FATCA (the Foreign Account Tax Compliance Act) continues to hit the headlines as financial institutions worldwide are targeted by the new US regulation, clamping down on US citizens’ tax avoidance. But while the regulation is getting a lot of air time in
the media, reports suggest that a large percentage of banks are still unprepared for the knock-on impacts of the regulation. Thomson Reuters released research showing that of two-hundred risk, compliance, audit, and legal practitioners surveyed globally, half
of respondents are unsure of the impact FATCA will have on their firms. Furthermore, 8% of those surveyed said that redesigning their business to conform to FATCA is forecasted to be so costly that they have chosen to close their operations to US citizens
With FATCA coming into effect from the 1st January 2014, financial institutions need to act now to ensure compliance. The regulation could have a more far reaching effect than was previously anticipated, especially as there was widespread belief that FATCA
is only relevant to private banks. In practice, the regulation could impact any foreign financial institution that has US source incomes or has US accounts. Ultimately, many banks will need to create an entirely new infrastructure to comply with FATCA and
overhaul their policies for data privacy and client on-boarding.
The banks which are dedicating resources to FATCA compliance are finding that they simply don’t have the relevant customer information on file – the necessary criteria encompasses more than just whether the customer is a US resident. Updating client databases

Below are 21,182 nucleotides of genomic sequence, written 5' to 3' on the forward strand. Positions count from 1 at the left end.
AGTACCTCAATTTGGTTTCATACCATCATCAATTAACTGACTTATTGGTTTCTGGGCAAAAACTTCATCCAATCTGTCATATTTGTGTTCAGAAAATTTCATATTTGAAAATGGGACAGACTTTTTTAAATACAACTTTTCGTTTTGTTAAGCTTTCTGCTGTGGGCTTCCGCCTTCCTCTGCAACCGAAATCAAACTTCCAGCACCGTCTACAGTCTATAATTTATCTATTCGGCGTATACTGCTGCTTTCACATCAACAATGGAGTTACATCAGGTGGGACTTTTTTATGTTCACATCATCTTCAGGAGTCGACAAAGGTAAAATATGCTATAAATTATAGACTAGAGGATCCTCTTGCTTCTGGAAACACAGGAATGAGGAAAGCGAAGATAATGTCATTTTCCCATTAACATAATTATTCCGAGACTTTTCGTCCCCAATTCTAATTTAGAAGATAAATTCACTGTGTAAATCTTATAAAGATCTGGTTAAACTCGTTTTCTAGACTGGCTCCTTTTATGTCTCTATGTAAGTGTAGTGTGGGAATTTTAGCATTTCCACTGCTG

with this extra information is a lengthy process which requires strict management, and needs to be undertaken under realistic timescales. Moreover, the new client on-boarding process needs to become far more stringent, leveraging a potentially heavy financial
burden on banks, who will find themselves under pressure to update technological processes.
With this difficult and lengthy process in mind, it’s unsurprising that certain institutions would prefer to simply close their operations to US citizens either temporarily or completely. Those banks that do decide to take this drastic step will find themselves
at a serious disadvantage if, as is widely anticipated, the regulation spreads to Europe and Asia. To tackle this trend, a series of intergovernmental agreements (IGAs) have now been announced, outlining how companies located in countries covered by the agreements
should provide financial information on their US clients.
However, the fact is that despite a plethora of ongoing changes to the deadline, FATCA will inevitably come into force very soon, and banks which fail to take the regulation seriously will come unstuck. Central to this is the need for financial institutions
to begin taking note of the technology that now exists to ease FATCA implementation. The time is now for banks to beat the FATCA burden, or face losing out in the long-term.